It's called preserving evidence.
 
To answer the parent:

For some reason, the United States is the only country on Earth where accidents don't happen - it's always somebody's fault, and you can sue that somebody for neglect.

If the United States was a place where a deliberate and intentional decision to perform an action could be called an 'accident', you'd have a point. But the United States (indeed the whole world) isn't such a place. Somebody at Google decided to write the function into the code and the database schema to collect and store that data - there is no possible way for it to have occurred accidentally. (Now, it may have been stupidity rather than malice that lead to that decision - but that doesn't change the fact that it was deliberately done.)

Re:Government (1)

tagno25 (1518033) | more than 4 years ago | (#32394672)

It was a accident, because ALL the data was being scanned then a filter was applied to see what to keep. The filter just happened to not be tight enough.

Re:Government (1)

DerekLyons (302214) | more than 4 years ago | (#32396770)

If the filter wasn't tight enough, it was because someone decided not to tighten the filter.

You cannot 'accidentally' write code, run code, collect data, and put it into a database. Period.

Re:Government (0)

Anonymous Coward | more than 4 years ago | (#32394954)

Or, which was the case here...

One group of guys does some fiddling with wifi years before street view, making a library that can be combined with GPS to triangulate where an access point is located, in addition to other fancy network debugging tools. For some reason, the project i canned and the libraries never get deployed anywhere, but sits around with a lot of silly debugging turned on. One of the debugging things that is turned on is dumping a packet to disk from time to time.

Years later another group starts working on this street view thing, and they hear about that library some folks created years back. They find the functions they need and link them in - never noticing the baggage they got with them.

Re:Government (1)

nacturation (646836) | more than 4 years ago | (#32395880)

Somebody at Google decided to write the function into the code and the database schema to collect and store that data - there is no possible way for it to have occurred accidentally.

You must have first-hand knowledge of this in order to make such a claim.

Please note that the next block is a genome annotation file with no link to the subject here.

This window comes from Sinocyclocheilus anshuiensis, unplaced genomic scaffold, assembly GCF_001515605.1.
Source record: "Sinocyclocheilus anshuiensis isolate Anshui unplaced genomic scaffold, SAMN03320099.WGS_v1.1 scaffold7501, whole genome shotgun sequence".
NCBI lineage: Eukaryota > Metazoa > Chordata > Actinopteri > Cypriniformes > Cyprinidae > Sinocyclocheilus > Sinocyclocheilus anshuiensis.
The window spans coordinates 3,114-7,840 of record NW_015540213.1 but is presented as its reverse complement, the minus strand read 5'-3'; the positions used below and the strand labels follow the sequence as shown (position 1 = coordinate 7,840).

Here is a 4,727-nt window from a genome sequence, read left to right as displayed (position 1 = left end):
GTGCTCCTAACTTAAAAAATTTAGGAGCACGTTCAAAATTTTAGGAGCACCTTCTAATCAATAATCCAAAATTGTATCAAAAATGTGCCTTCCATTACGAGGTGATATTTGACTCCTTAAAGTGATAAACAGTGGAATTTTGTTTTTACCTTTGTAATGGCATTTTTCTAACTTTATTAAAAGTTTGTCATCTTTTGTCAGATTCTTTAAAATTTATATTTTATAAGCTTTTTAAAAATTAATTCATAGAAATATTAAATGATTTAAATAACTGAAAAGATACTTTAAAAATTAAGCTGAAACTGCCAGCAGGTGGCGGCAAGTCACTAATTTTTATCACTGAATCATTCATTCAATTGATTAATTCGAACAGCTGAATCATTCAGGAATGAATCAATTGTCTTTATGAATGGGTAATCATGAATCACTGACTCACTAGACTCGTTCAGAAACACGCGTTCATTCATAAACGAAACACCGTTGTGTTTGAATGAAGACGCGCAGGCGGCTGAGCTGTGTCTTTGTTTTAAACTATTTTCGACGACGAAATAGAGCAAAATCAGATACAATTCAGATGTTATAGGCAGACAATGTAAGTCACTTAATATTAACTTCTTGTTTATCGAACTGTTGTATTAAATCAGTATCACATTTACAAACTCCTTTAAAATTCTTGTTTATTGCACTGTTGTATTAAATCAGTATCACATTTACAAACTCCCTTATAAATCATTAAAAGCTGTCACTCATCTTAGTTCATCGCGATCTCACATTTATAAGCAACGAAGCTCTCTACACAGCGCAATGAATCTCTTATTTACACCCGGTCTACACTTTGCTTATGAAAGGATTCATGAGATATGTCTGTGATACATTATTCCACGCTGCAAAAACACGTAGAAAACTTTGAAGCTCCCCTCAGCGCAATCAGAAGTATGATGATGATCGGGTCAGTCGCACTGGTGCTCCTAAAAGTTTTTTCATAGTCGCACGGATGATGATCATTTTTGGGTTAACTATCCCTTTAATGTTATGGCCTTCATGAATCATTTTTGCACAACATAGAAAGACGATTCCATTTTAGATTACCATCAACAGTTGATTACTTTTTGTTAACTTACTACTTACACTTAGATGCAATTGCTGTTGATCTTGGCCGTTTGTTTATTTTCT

Re:Government (1)

DerekLyons (302214) | more than 4 years ago | (#32396786)

Yeah, in the same way I have first hand knowledge that breathing is vital to my continued existence.

Seriously, what fucking drugs are you smoking that you can honestly believe that code wrote itself, and then ran on a computer, all without human intervention?

Re:Government (2, Insightful)

khchung (462899) | more than 4 years ago | (#32394056)

So in government-land, the way to fix the problem of data accidentally collected is to order that said data be KEPT, instead of immediately deleted??

If you caught a corporate spy trying to leave your company premise with a USB drive containing "accidentally collected" company data, do you also immediately wipe out the USB drive? No, you would have KEPT the drive to use as evidence and for further investigation to proof exactly what had happened and how the data got there.

That is just plain common sense.

The Google fanboys in /. are really amazing, you guys(*) would even advocate destroying evidence when Google broke the law!

(* - there are many other posts saying the data should be immediately deleted, even before any investigation is made)

Re:Government (2, Insightful)

XanC (644172) | more than 4 years ago | (#32394086)

In your corporate espionage scenario, that's my own data the spy has got. If I'm looking at my own data, no foul.

This is random Web access data from the general public. The result of government obtaining it is that the government will paw through it. This is a whole new level of scary from a privacy perspective.

If the goal is to preserve the privacy of the people whose data this is, then this makes no sense.

Re:Government (1)

John Hasler (414242) | more than 4 years ago | (#32394146)

> In your corporate espionage scenario, that's my own data the spy has got. If
> I'm looking at my own data, no foul. This is random Web access data from
> the general public.

Which, to the government, is their own data.

Come on. Don't you believe in government of the people?

Re:Government (2, Insightful)

jibjibjib (889679) | more than 4 years ago | (#32394472)

You really think the government will bother to look through this data? It simply wouldn't be worth it. It's little segments of logs mostly less than a minute long from unencrypted wireless networks. The chance of there being anything useful in it is so low that it wouldn't be worth the effort. And then there's the inconvenience of not being able to admit they used it, since such use would be illegal and much more outrageous than what Google's already done. Besides, if the government wants random bits of logs of random people's internet use, they can get those from ISPs already.

Re:Government (1, Redundant)

XanC (644172) | more than 4 years ago | (#32394518)

So what's the point of the order to keep it, then? If this data is so unimportant and un-sensitive, then who cares anyway?

Re:Government (3, Insightful)

khchung (462899) | more than 4 years ago | (#32395494)